Some 100 representatives from diocesan parishes, schools and ministries gathered at Holy Cross Church in DeWitt Nov. 19 for the diocese’s first Technology Education Day.
Organized by the diocesan Office of Information Technology in partnership with the Office of Communications, the daylong conference aimed to connect attendees with information and tools to help them to effectively evangelize in the digital age.
“I get a lot of questions that I don’t have all the answers to,” explained Kory Hopkins, diocesan director of IT. “As I said [during opening remarks], asking a systems administrator about social media is like asking an endocrinologist about neurology. I can take a guess, but you’re better off asking an expert. That’s why we brought everyone together here — to give them access to experts and people who have done projects well.”
In response to the types of questions Hopkins most frequently receives, the conference offered two tracks of courses: one geared toward parishes and ministries and one tailored for schools professionals. Presenters — experts from the diocese and its partner organizations — covered a variety of topics and tools, including social media best practices, developing mobile apps, emerging technologies in education and lessons learned from developing and launching an enhanced website and social media presence. The full schedule can be found at techday.syrdio.org, along with presenter bios and links to videos of each presentation (available Nov. 20).
Debra Krisher, minister for adult enrichment at St. Augustine’s Church in Baldwinsville, attended Tech Day with an eye toward learning how to better use the parish’s website and social media to reach out to adults in her parish. Currently in the process of helping to launch a new parish website, Krisher said the more important lessons she took from the day were the importance of consistency of messages across digital platforms and “not to be afraid to use social media and to engage in conversation.”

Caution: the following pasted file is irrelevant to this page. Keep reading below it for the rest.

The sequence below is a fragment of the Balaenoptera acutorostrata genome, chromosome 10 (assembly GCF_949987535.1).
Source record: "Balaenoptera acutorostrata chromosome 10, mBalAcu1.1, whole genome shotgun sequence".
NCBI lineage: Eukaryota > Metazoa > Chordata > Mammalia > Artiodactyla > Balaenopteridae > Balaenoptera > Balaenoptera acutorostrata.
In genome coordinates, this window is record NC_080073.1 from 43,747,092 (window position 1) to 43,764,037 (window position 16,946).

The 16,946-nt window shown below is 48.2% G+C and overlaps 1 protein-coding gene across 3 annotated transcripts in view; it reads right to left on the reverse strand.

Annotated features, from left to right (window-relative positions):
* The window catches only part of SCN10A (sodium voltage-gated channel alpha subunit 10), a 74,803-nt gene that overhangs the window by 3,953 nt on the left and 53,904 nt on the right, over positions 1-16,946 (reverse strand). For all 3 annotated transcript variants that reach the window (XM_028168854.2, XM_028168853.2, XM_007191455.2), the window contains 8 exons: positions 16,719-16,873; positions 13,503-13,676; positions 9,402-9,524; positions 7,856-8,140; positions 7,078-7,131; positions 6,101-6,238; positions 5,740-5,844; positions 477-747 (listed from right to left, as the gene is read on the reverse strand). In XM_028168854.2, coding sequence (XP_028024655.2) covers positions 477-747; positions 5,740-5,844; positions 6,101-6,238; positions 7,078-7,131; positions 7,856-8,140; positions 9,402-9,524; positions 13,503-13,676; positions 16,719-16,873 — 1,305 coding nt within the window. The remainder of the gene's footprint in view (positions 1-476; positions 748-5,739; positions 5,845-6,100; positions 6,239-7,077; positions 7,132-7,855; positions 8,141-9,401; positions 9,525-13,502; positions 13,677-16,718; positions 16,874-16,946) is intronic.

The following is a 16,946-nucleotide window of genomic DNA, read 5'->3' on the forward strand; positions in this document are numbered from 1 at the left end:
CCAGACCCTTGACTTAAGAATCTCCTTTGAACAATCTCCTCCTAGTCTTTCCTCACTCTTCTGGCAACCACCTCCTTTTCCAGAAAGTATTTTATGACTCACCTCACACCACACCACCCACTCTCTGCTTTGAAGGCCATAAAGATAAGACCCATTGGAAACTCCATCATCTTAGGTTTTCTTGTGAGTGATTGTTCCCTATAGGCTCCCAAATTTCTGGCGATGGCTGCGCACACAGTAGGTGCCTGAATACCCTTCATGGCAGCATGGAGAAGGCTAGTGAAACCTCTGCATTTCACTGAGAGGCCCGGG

Amanda Hopkins, principal of St. Margaret’s School in Mattydale (and wife of organizer Kory), also learned some important lessons about social media, specifically how all the platforms can be tied together. Also informative were the sessions “looking at the different tools to implement one-to-one systems for students,” she said.
Kory Hopkins said the response to this first conference was “overwhelming,” and that he’d love to see it grow, perhaps into a seminar series or more daylong events. He’d also like to bring future sessions to other regions of the diocese. Danielle Cummings, assistant chancellor and director of communications, agreed.
“[IT and Communications] will continue to work together to offer this annually in order to encourage all parishes and ministries to become digital natives,” she said. “We have to use the current tools of the day in order to share the message that Jesus loves us and in order to become true evangelizers in the Diocese of Syracuse.”
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